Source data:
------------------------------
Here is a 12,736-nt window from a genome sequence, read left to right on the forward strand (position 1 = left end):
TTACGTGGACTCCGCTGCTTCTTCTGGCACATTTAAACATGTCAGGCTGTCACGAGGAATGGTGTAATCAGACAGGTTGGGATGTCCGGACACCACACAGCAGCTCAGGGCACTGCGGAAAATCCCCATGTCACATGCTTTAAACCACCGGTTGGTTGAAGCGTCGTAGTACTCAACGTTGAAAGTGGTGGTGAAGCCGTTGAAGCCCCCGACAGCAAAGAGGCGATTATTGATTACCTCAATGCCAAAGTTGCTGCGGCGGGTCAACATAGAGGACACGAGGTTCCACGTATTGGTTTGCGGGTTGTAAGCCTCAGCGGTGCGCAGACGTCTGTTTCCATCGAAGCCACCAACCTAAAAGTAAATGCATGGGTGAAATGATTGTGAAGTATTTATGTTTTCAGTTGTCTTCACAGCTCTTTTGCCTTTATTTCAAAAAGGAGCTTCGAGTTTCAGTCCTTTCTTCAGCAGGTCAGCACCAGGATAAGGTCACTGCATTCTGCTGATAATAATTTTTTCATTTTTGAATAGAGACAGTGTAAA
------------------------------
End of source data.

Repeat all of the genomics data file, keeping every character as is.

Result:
Here is a 12,736-nt window from a genome sequence, read left to right on the forward strand (position 1 = left end):
TTACGTGGACTCCGCTGCTTCTTCTGGCACATTTAAACATGTCAGGCTGTCACGAGGAATGGTGTAATCAGACAGGTTGGGATGTCCGGACACCACACAGCAGCTCAGGGCACTGCGGAAAATCCCCATGTCACATGCTTTAAACCACCGGTTGGTTGAAGCGTCGTAGTACTCAACGTTGAAAGTGGTGGTGAAGCCGTTGAAGCCCCCGACAGCAAAGAGGCGATTATTGATTACCTCAATGCCAAAGTTGCTGCGGCGGGTCAACATAGAGGACACGAGGTTCCACGTATTGGTTTGCGGGTTGTAAGCCTCAGCGGTGCGCAGACGTCTGTTTCCATCGAAGCCACCAACCTAAAAGTAAATGCATGGGTGAAATGATTGTGAAGTATTTATGTTTTCAGTTGTCTTCACAGCTCTTTTGCCTTTATTTCAAAAAGGAGCTTCGAGTTTCAGTCCTTTCTTCAGCAGGTCAGCACCAGGATAAGGTCACTGCATTCTGCTGATAATAATTTTTTCATTTTTGAATAGAGACAGTGTAAA